When it comes to pastors and theologians who stand strong on the Word, strong against the world, and strong in their wise dealings with complex issues, few compare to Joe Rigney. When it comes to contemporary theologians, therefore, I consider his writing some of the best.
When I visited Minneapolis a number of years ago, I had an enjoyable lunch with him and a few other faculty at Bethlehem College and Seminary. And when he took the reins to lead that school I rejoiced. I am thankful for Joe Rigney and will continue to read his works and point people to his writing.
Yet, for that very reason, when he writes something that not only stands against my theological convictions, but something that confuses some of the sheep in my congregation, it is necessary to reply. In what follows, I will offer a three-point engagement with Joe’s recent piece, “Do Infant Baptisms Count? Reconsidering Open Membership.” To be clear, I am not responding point by point to Joe Rigney, but offering three substantial arguments for rejecting open membership.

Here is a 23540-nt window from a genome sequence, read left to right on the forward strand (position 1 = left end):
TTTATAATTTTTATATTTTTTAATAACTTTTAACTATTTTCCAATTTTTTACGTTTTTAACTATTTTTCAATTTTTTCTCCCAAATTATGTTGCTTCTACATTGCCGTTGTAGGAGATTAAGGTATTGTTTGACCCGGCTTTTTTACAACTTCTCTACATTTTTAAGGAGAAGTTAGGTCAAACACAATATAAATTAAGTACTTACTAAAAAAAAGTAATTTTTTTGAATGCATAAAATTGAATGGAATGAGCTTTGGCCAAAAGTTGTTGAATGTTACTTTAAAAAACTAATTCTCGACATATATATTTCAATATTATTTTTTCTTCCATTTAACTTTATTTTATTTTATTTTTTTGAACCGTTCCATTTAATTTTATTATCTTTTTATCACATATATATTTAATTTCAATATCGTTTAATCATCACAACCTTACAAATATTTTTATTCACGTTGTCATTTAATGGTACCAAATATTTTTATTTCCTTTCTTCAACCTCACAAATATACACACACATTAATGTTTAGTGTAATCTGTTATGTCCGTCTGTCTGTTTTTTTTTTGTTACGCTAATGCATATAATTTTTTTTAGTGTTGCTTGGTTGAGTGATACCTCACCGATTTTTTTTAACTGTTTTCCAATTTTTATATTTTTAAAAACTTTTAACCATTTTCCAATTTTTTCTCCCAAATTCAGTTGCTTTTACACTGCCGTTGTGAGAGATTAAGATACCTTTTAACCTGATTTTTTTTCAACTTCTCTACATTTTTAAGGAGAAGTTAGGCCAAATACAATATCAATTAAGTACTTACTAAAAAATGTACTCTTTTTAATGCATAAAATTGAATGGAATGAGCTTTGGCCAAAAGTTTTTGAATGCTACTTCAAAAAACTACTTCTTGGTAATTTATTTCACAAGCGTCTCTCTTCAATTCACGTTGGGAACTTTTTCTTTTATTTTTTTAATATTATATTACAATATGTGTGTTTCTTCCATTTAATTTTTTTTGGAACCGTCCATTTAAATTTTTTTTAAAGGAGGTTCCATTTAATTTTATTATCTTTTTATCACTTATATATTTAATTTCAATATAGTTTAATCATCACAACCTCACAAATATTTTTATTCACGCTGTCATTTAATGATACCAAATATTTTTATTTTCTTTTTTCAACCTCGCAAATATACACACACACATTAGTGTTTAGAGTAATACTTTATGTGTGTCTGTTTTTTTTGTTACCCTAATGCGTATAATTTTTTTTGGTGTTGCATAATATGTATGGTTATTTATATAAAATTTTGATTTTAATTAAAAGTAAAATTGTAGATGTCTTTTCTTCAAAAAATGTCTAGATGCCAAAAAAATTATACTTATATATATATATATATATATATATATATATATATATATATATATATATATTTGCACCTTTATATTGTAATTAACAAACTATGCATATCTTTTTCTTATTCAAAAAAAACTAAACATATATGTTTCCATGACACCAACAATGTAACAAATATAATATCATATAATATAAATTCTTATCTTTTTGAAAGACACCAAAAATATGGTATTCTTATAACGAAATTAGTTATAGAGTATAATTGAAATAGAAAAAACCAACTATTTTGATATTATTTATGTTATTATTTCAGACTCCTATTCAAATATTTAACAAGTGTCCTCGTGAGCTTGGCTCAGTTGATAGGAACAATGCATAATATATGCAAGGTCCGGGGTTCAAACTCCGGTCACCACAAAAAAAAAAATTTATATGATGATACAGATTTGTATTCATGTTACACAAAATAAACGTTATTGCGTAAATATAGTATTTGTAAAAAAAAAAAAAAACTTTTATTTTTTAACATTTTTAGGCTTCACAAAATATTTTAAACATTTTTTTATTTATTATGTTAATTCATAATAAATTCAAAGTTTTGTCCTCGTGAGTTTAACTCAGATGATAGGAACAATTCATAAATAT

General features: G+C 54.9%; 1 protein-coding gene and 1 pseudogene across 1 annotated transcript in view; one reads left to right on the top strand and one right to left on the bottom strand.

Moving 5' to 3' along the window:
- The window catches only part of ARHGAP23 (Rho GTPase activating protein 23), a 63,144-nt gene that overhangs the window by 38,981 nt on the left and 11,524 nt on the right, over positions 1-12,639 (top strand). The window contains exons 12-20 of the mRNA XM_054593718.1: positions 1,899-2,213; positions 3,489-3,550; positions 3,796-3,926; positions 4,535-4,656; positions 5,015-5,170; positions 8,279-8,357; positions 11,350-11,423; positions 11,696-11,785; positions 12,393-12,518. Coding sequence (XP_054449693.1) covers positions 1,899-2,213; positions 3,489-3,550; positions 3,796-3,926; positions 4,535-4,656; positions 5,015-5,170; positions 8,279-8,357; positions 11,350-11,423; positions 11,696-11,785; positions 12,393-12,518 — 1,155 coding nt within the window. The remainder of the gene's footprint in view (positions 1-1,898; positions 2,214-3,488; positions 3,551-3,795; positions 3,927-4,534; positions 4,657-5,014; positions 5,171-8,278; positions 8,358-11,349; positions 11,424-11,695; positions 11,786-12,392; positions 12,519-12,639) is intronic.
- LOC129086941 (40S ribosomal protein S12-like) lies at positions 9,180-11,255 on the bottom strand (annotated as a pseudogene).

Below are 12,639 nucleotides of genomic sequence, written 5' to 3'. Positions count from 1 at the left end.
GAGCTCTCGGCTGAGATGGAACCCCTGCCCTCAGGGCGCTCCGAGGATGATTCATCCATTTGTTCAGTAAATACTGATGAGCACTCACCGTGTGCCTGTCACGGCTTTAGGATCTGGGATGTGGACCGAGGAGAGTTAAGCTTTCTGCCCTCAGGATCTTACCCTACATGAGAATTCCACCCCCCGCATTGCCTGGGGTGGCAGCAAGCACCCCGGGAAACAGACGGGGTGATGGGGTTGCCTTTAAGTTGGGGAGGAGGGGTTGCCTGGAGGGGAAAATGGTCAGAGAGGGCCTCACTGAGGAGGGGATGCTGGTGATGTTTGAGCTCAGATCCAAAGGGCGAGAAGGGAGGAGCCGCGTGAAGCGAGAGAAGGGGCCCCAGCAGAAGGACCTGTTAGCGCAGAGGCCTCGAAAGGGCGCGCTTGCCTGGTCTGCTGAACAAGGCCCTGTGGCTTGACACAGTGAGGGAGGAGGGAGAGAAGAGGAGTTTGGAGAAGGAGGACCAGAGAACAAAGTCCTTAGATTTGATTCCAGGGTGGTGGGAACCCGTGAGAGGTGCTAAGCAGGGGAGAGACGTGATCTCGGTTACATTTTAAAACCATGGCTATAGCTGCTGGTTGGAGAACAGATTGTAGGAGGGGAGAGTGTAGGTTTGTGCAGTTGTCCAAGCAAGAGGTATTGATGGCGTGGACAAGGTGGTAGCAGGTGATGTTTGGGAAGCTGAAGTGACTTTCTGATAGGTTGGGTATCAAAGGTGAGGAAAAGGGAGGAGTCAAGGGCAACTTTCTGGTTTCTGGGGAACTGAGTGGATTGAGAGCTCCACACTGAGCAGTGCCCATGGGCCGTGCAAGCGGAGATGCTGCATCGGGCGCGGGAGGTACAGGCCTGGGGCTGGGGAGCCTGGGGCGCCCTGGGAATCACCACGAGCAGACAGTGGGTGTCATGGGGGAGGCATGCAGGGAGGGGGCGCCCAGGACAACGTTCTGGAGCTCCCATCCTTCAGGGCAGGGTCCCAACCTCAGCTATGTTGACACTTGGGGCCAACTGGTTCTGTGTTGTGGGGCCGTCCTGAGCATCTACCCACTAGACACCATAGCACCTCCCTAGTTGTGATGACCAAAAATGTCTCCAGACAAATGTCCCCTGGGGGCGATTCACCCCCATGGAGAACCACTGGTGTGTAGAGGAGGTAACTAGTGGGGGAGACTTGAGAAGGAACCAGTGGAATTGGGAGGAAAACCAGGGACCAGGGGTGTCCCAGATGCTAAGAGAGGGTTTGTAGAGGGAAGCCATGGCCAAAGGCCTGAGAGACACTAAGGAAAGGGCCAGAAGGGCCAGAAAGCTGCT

While Joe spells his Baptist identity with a lower case B, and I spell mine with a capital B, the point of difference between us is more than grammar. The issues raised by his article range from the local to universal church, from the nature of the new covenant to the membership of new covenant church, and how churches differing on baptism should relate to one another.
These are important matters which have spawned books, pamphlets, and shorter articles. In what follows I won’t offer a comprehensive reply to Joe’s arguments, but I will offer a substantial one. Again, I write this as a friend and admirer of Joe and his labors. But as a pastor and a seminary professor of a school that seeks to affirm the confessionalism of Presbyterians and Baptists, without muddying the waters between them, I offer this rejoinder. Continue reading